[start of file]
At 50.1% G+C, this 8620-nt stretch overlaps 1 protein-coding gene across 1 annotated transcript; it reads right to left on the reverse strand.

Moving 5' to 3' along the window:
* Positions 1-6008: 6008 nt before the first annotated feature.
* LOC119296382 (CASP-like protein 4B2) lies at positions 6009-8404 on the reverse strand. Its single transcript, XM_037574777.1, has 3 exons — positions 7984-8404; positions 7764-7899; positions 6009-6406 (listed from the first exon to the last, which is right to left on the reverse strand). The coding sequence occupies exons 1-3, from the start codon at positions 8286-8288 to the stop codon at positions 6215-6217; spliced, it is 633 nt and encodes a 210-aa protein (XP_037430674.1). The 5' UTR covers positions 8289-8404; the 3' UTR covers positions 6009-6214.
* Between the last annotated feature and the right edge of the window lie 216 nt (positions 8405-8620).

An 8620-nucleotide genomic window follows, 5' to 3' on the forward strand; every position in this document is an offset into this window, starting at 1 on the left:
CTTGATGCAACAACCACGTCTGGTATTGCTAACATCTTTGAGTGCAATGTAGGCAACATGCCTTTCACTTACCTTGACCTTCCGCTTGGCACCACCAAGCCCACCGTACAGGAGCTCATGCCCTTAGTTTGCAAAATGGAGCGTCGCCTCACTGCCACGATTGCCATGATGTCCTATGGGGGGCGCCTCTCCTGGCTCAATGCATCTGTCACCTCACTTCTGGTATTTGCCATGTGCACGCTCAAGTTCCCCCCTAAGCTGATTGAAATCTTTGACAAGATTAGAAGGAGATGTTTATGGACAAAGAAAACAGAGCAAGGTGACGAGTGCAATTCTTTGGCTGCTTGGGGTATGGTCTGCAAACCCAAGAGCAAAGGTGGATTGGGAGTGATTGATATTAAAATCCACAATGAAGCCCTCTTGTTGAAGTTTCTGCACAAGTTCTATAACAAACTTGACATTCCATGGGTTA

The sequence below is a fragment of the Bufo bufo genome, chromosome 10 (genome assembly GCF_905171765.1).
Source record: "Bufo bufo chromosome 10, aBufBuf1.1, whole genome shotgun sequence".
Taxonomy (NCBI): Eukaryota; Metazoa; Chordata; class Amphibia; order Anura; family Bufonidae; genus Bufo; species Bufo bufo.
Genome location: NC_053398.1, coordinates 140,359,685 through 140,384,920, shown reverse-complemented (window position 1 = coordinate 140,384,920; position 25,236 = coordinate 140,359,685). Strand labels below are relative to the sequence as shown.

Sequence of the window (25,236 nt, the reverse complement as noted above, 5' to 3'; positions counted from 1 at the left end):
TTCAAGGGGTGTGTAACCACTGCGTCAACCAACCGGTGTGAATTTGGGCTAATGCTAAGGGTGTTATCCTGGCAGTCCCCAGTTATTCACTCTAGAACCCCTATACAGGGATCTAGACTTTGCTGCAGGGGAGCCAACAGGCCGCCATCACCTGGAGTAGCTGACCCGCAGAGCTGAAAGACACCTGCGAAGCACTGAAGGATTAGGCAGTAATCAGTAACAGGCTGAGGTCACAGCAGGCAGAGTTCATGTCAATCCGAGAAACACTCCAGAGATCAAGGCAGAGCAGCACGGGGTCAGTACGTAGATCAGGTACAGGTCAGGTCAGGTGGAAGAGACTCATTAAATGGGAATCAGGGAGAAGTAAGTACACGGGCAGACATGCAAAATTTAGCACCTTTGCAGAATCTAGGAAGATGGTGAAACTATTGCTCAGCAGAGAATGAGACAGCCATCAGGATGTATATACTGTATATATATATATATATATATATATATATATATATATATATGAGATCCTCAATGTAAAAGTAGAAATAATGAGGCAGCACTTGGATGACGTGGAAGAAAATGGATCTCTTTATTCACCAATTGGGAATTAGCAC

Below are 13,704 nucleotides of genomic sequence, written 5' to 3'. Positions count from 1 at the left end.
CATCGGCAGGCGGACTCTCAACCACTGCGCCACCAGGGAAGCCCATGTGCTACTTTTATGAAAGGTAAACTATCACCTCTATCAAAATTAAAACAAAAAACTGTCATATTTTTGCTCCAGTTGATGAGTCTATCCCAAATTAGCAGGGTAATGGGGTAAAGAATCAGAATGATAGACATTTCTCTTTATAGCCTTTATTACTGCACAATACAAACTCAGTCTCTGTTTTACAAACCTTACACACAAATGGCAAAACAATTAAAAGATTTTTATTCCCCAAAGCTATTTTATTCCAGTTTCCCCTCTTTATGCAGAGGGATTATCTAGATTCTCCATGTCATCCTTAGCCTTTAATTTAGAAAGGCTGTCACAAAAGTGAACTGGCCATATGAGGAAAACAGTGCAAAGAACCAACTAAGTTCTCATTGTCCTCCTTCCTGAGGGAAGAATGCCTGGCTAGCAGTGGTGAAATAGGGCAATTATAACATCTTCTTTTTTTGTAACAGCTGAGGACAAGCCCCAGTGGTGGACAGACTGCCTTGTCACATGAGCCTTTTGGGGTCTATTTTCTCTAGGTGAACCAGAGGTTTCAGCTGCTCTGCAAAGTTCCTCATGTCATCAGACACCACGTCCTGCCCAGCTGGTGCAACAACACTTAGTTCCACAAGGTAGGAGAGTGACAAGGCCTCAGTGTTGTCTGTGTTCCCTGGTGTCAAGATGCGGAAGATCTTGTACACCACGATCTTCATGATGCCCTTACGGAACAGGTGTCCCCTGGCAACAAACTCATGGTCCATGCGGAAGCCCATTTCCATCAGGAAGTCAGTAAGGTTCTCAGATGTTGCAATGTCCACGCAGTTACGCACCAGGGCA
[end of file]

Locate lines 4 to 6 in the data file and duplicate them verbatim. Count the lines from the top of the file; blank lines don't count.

* LOC119296382 (CASP-like protein 4B2) lies at positions 6009-8404 on the reverse strand. Its single transcript, XM_037574777.1, has 3 exons — positions 7984-8404; positions 7764-7899; positions 6009-6406 (listed from the first exon to the last, which is right to left on the reverse strand). The coding sequence occupies exons 1-3, from the start codon at positions 8286-8288 to the stop codon at positions 6215-6217; spliced, it is 633 nt and encodes a 210-aa protein (XP_037430674.1). The 5' UTR covers positions 8289-8404; the 3' UTR covers positions 6009-6214.
* Between the last annotated feature and the right edge of the window lie 216 nt (positions 8405-8620).

An 8620-nucleotide genomic window follows, 5' to 3' on the forward strand; every position in this document is an offset into this window, starting at 1 on the left: